Plymouth's City of Culture bid is 'a vote of confidence'
Keith Rossiter talks to Shadow Culture Secretary Harriet Harman about Plymouth’s prospects.
WIN or lose, the bid for Plymouth to be named UK City of Culture 2017 will bring big benefits, says Labour's deputy leader.
Harriet Harman, who is also shadow Culture Secretary, backed Plymouth's bid for the competition, which was formally launched last week.
She said it was a "vote of confidence in Plymouth's future".
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The city council and Plymouth University have each pledged £20,000 towards making a bid and are looking for business to match the funding.
Ms Harman said it would be money well spent, in spite of the economic downturn.
She said the title of UK or European City of Culture had had "a massive impact" on other cities.
"Even in those that haven't succeeded, it has created partnerships and generated ideas that have gone ahead anyway. It's only a good thing."
Derry-Londonderry, the 2013 UK City of Culture, estimates that it will get a £100million boost to its economy. The Irish city is hosting some 160 high-profile events during the year.
Ms Harman said Plymouth was "a city with great culture and tradition. People all around the world know about Plymouth. It has great heritage and looks to have a dynamic future."
She spoke to The Herald just before she addressed the South West Labour Party's annual conference in Exeter on Saturday.
She said young people in Plymouth were finding it hard to get their first jobs.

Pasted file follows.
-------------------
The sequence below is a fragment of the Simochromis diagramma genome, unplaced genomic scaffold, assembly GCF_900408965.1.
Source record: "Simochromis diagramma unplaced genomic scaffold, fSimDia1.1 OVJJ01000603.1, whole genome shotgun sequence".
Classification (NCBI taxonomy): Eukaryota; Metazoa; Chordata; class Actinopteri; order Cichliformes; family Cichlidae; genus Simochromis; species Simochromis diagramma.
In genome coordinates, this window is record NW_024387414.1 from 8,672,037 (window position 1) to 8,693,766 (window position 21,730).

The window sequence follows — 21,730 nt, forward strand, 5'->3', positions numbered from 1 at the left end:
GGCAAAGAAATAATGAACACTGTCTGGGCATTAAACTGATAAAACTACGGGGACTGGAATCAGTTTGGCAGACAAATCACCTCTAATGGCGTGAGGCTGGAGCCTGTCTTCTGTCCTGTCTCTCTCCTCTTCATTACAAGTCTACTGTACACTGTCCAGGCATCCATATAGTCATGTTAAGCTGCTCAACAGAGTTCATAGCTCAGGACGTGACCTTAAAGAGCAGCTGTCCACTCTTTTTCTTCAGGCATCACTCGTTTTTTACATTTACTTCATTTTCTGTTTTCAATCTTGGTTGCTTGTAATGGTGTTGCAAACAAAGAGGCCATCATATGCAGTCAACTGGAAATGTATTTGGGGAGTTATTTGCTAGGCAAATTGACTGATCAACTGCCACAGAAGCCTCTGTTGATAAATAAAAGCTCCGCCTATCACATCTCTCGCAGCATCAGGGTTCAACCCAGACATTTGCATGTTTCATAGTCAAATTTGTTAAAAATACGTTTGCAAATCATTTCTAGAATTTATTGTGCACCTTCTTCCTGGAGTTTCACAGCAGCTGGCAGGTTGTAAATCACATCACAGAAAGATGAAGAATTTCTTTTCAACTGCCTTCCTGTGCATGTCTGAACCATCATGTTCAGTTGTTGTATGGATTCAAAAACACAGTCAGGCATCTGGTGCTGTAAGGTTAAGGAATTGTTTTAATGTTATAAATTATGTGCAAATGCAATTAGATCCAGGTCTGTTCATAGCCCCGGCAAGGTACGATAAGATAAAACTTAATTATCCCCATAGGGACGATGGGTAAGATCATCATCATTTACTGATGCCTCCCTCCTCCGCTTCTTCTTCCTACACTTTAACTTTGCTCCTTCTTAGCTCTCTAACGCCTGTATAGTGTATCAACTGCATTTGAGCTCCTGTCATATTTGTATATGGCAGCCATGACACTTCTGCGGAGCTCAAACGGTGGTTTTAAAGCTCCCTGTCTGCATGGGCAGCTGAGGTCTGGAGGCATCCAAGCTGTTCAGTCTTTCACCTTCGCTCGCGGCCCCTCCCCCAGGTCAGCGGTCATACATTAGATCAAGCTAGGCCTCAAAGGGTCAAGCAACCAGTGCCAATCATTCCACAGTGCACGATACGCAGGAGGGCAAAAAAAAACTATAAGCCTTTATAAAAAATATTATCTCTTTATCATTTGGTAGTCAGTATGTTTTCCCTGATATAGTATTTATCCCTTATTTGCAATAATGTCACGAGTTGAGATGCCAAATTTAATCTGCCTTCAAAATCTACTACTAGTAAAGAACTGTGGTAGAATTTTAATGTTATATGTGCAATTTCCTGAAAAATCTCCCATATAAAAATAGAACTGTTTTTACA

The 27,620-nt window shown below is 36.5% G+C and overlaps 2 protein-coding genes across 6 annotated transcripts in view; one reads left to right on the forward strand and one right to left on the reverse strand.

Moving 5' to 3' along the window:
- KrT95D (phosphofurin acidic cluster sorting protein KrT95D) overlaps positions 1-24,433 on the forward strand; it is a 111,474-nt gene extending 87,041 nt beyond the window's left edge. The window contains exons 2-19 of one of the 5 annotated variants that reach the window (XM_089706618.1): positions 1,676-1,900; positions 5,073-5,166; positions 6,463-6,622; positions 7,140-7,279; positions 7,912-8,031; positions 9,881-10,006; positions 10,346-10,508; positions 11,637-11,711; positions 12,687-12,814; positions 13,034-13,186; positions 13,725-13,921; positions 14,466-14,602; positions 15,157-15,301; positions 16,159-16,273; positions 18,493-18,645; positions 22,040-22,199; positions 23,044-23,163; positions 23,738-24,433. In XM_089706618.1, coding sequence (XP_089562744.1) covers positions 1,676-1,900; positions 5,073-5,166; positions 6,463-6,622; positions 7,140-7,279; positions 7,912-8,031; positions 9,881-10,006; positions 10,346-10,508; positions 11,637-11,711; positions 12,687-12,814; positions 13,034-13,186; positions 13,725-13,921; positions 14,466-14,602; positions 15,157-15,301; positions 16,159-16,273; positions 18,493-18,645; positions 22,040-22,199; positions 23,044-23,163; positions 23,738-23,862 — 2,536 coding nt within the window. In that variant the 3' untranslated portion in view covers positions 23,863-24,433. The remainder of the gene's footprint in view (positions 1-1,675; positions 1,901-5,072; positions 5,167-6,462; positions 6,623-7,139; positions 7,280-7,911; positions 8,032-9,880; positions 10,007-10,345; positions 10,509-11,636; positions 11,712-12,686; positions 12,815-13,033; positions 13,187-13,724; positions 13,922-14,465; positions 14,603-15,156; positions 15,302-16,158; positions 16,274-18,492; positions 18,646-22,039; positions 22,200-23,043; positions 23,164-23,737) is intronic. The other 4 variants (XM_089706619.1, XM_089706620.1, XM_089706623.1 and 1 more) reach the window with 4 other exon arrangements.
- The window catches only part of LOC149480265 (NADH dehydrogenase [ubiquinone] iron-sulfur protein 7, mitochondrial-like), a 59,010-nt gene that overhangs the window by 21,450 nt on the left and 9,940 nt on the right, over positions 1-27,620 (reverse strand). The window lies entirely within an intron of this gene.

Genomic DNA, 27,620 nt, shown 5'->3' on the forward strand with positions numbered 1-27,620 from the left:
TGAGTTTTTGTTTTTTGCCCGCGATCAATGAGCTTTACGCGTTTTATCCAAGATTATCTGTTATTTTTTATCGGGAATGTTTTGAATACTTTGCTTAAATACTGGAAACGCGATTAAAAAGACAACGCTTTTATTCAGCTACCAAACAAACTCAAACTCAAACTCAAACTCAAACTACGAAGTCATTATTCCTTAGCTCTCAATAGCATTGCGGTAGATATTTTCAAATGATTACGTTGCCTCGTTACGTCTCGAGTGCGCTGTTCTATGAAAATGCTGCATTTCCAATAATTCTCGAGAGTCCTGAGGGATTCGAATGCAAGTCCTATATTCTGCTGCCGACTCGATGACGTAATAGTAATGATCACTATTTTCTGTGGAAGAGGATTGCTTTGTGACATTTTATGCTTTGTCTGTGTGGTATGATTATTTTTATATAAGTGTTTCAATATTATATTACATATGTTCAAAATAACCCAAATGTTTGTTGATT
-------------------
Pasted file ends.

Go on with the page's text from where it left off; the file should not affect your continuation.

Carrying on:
In the wake of last week's labour market figures, showing another fall in unemployment, Ms Harman said: "It's quite often people settling for part-time work or short-term contracts.
"I don't think there is anything to celebrate."
Mr Harman praised Plymouth City Council leader Tudor Evans for committing the council to paying staff a "living wage" rather than the national minimum wage.
But she refused to commit a future Labour Government to putting the living wage on the statute books.
The living wage is now set at £7.45 an hour. The national minimum wage is significantly lower, at £6.19 for those over 21.
Last week Ed Miliband, the Labour Party leader, ruled out an in-out referendum on EU membership.
The depth of anti-EU feeling in Plymouth was made clear at the last European Parliament elections, where city voters put the UK INdependence Party in first place.
Asked whether Labour's stand would be damaging for Alison Seabeck, the party's MP in Plymouth Moor View, Ms Harman said: "Many people have justified concerns about the way Europe works.
"The answer isn't to walk away but to work with other European countries to improve it.
"Going it alone won't be good for British jobs or our economy."
She said that Prime Minister David Cameron's commitment to a referendum would have a big impact by cutting Britain off from what is one of the world's main trading blocs.
She said foreign companies would no longer see Britain as a good place to invest.
And she said Labour would campaign actively in Plymouth at the next European elections, in 2014, to try to address the concerns of voters.
Ms Harman said the way for Britain to escape the downturn was to invest in infrastructure.
But, in spite of the flood-hit rail and road network in the South West, she refused to give specific spending commitments.
Ms Harman later urged conference delegates to put up a strong team of Labour councillors in May's local elections.
She said they should stand up for communities hit by Tory-Lib Dem choices at every level of government.
There are no elections in Plymouth this May but in the rest of Devon and Cornwall voters will go to the polls to elect county, district, town and parish councillors.